The Amish strongly practice the principle of separation of church and state. They also believe in separation from all parts of the world. The Amish do not have electricity in their homes. Many communities avoid being part of the electrical system because they are afraid that will connect them to the world. The Amish also refuse to have involvement is the military or war time activities. The Amish are forbidden to swear to oath in court. They may make affirmations of truth in court. They refuse to take up arms during war. They believe the church has full authority from God to interpret His will. The Amish believe it is the church itself, as a body of believers, shared in communion as a sign of their unity with Jesus Christ and with one another and they are committed to both God and their fellow believers.

The Amish Society

Children are expected to be educated, usually in a one-room schoolhouse that goes only through the eight grades. They do not generally believe in a formal education. They work on the family farm or the family business until they marry after their schooling. Old Order groups all drive horses and buggies rather than cars. The Amish usually speak Pennsylvania Dutch which is a dialect of German. The worship is connected in German while they learn English in school. English is spoken to anyone who is not a member of their Amish community.

An Amish Wedding

The Amish are very family orientated. Marriages are an essential part of the Amish community. Children begin at the age of sixteen to find their perfect mate. There are rules that must be in place before a couple may be married. They both must be a part of the Amish church. They both must be baptized into the Amish faith. They must follow the Amish written and unwritten set of rules for daily living. It is the young man who asks the prospective girl to marry him. There is no exchange of rings in an Amish wedding. The prospective husband usually gives china or a clock to his espoused as a wedding gift. The families are usually told of the engagement in the months of July and August. It is then that the bride’s family begins the planning of the wedding.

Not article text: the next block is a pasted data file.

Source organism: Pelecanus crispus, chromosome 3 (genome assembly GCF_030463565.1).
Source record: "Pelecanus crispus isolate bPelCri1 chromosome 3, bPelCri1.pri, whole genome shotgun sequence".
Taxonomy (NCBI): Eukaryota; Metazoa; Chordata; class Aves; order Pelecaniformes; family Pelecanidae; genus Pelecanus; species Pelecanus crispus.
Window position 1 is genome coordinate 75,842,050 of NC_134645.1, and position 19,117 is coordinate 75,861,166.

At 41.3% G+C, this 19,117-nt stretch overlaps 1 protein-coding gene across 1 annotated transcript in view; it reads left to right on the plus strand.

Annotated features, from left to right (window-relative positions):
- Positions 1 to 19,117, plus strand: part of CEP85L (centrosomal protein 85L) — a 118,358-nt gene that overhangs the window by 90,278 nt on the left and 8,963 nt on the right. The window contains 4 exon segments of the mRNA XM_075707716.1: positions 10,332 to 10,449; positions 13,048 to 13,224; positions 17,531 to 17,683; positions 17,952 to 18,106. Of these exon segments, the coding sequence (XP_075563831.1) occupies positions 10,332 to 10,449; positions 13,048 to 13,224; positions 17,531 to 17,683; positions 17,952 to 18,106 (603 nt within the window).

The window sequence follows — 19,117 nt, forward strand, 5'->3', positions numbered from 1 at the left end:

The announcement of the intended weddings is announced after the Fast Day which is on October 11. The wedding cannot take place until there is a certification of membership requested. The second Sunday after communion there is a publishing of all the couples who intend to marry. The deacon announces all the names of the brides and the names of their intended husbands. It is the fathers who announces the date and the time of the wedding and invites the members to attend. The betrothed couple will not attend the church service when the announcement of their wedding is made. It is on that day the perspective bride prepares a meal for her husband to be and they have dinner together alone. It is when the bride’s parents get home from church that she introduces her husband to-be to her parents. There are very few days left before the wedding ceremony.